That was actually the last time I corresponded with Chester. It wasn’t long after that he wasn’t with us anymore. I don’t know if that was just excited banter, but I meant my part of it. I’ll tell you this, I know he really loved that song. He was excited about it when he heard the demos. He was excited about doing it, you can really hear it in his performance. He was having a blast with that song.
I’m sure somewhere in his mind, he meant it too.
I hope so, I think so.
What do you say about those who expected to hear a new Lamb of God album through your solo work?
Two different things. I would have no reason to channel that energy through a solo album because Lamb of God is still full throttle. We’re still in full swing. I feel like we’ve got a lot of momentum, we’ve got a lot left to do, we’re all excited about the new material we have coming together and there is new material, a lot of it, coming together. So, Lamb of God is it’s own big monster of a band doing its thing. I’m really grateful and still enjoying being a part of that band. This project is something different. It was a labor of love for sure, it was a long time coming, and I’m excited for people to hear a different side of my playing, a different side of my song writing.
Really, even more than that, these collaborations of all these amazing artists that were so generous, to contribute their artistry, their creativity to this project. That was really the biggest joy for me, is bringing these people together and getting it. Selfishly being able to collaborate with them and work with them, but also seeing the results of these combinations of players and performers that we were able to put together on this album.
How is it working with Doc Coyle?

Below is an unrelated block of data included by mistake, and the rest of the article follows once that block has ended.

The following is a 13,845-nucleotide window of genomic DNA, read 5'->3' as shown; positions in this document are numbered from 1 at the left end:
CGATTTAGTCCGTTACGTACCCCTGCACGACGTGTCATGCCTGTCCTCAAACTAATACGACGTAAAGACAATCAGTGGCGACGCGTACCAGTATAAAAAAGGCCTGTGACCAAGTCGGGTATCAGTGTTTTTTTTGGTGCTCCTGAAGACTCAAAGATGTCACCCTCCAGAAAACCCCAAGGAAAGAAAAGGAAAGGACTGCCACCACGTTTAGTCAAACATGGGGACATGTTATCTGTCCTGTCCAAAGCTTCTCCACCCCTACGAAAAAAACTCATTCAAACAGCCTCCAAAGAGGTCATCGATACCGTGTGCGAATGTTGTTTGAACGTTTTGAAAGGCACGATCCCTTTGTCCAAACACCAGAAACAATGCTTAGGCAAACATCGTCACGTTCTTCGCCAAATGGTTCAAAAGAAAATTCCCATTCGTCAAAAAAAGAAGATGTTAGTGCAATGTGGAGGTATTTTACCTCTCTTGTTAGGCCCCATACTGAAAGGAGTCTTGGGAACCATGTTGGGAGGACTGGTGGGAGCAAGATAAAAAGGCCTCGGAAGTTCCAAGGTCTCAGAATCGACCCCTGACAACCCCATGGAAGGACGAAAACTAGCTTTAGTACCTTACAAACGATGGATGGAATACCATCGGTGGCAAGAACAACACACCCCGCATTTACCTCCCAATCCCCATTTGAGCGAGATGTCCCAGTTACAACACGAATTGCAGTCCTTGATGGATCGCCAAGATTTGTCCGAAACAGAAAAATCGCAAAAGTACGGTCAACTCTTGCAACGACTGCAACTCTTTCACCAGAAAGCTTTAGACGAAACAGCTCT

Well, Doc’s not on the album, but he’s in the band. So, after the album, really, when we were working on the album and recording it, I never really envisioned, I mean, I guess we talked about what if and what will we do but I never really envisioned a full on tour or live shows. When it came time and we got the opportunity to do it, I’ve been working with Doc in one form or another for almost 20 years. We played our first shows together when he was still a teenager. He’s a great player, he’s got a great career of his own going on, really busy. I was surprised he had the time to do this tour, but he did and I was really excited to have him.
Speaking of new albums, what’s happening with new Lamb of God material? Anything you can share to us?
Yeah, just like I told you earlier, we’ve got a bunch of new material we’ve been working on. We’re well into the writing process. We’re not completed writing but we’re pretty far along into the writing process. We’ve been making demos and what we call pre-production for the new album. So I don’t have a date, I don’t know if it’ll be the end of this year or some time early next year but it’s in full swing. There’s good progress.
Since you’ve worked so long over the years for your first solo album, do you have any plans for a second solo album?
No plans for one right now. We’re just getting this one up and running and having a really good time with it. And really excited and just honored that the reception’s been so great for it and people seem to be really responded to “Cross Off” and to the whole album, so I’m thrilled with that. So no plans for another one, but I would welcome the opportunity at some point when the time comes. I’d love to do something like this again, I’m having a great time with it.